The Rorschach inkblot test has not been discredited as you report ("This test 'makes everyone look sick'", THES , April 4). Most reviews are favourable. Critical ones have resulted in further research.
There are now large databases for forensic and clinical populations and new norms are being collected. Interest in the Rorschach is resurging in the UK and a number of forensic research papers have been presented recently at conferences.
All psychological assessment has to be sound and defensible, but no single psychological test alone can be used to deprive an individual of liberty. I doubt that many qualified psychologists would use the Rorschach solely as a diagnostic tool and/or would ever use it as a stand-alone assessment as you suggest.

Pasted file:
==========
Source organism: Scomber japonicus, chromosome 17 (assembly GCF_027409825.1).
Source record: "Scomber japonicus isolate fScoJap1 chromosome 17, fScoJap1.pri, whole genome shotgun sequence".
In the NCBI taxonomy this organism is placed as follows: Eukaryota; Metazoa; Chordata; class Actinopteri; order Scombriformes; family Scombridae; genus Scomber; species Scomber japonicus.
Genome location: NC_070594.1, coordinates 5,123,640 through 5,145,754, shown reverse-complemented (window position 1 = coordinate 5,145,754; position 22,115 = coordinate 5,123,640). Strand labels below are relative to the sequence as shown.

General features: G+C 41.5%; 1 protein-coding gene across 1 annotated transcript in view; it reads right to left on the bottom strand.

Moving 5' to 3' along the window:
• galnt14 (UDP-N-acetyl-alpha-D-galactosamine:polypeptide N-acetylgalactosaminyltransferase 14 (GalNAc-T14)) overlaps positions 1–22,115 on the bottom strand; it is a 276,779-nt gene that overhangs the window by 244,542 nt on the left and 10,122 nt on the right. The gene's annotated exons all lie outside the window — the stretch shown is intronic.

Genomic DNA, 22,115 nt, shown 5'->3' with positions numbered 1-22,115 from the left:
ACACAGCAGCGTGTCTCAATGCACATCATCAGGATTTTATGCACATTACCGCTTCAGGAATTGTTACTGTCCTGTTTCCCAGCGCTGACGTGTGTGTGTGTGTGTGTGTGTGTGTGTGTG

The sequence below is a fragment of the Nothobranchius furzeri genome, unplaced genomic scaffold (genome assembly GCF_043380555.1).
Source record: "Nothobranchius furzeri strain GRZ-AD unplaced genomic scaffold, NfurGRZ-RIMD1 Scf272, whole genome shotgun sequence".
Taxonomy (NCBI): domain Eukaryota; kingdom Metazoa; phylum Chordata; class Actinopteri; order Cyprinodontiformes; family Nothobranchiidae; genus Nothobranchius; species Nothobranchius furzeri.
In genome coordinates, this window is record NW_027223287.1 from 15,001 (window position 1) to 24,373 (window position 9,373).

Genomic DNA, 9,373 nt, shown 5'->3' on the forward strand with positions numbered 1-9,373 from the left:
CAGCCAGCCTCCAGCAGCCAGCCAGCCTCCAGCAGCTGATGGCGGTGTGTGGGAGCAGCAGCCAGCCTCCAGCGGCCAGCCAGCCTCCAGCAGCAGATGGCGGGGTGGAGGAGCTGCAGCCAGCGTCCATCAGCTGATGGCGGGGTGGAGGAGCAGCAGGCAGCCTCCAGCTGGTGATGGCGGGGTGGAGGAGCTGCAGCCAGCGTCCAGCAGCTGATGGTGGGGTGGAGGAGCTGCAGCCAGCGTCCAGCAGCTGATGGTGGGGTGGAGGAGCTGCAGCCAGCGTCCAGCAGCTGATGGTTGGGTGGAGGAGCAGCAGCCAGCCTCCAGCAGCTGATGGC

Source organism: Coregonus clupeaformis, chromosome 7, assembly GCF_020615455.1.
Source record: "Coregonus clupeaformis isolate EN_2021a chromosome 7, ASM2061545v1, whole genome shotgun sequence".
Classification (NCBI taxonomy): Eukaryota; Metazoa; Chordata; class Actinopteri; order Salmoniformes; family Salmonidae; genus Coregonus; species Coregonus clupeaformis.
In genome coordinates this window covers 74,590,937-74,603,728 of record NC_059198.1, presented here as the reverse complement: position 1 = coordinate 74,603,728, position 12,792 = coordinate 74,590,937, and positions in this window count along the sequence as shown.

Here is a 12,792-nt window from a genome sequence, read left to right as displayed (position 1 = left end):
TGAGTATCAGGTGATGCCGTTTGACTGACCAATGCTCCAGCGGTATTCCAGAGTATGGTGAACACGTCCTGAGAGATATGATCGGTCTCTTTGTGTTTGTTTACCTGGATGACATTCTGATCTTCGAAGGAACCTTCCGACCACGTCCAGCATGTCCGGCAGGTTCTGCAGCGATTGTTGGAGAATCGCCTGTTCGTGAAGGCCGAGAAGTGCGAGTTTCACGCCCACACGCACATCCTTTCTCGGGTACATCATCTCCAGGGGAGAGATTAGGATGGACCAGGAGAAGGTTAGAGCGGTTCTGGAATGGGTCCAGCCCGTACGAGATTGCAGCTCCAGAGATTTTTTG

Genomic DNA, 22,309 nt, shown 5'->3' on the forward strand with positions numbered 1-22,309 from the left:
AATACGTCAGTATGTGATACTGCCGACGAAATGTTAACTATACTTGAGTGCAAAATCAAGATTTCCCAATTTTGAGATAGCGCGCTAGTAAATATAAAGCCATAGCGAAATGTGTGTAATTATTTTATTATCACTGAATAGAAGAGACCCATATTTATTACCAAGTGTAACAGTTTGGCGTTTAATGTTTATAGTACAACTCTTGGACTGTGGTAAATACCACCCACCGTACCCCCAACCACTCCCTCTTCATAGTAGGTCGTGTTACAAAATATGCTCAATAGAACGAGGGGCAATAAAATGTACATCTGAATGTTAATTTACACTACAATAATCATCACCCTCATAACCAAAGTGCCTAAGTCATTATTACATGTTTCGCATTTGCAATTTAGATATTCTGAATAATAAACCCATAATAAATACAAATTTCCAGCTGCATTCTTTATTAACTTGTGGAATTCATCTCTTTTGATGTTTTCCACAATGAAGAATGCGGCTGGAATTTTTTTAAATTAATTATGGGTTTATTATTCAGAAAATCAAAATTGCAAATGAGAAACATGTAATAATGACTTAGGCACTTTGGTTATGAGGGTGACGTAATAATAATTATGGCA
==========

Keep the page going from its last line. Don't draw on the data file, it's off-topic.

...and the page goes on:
The article states there were "few Rorschach enthusiasts in Britain" in the 1950s and 1960s. Sir Cyril Burt is dismissed for "his inexhaustible affinity for dodgy data".
US psychologist Arthur Jensen is quoted as an anti-Rorschach reference. But Jensen's statistical analyses are also under scrutiny. They were used in support of his controversial findings that the IQs of American blacks were lower than those of whites due to inherent and unchangeable intellectual differences between the two races.
The deepest cut of all, however, was the reproduction of a Rorschach test card. This violates the security of the test. My verdict: a blot on The THES copybook.
John P. Donnelly
Consultant forensic clinical psychologist
The State Hospital, Carstairs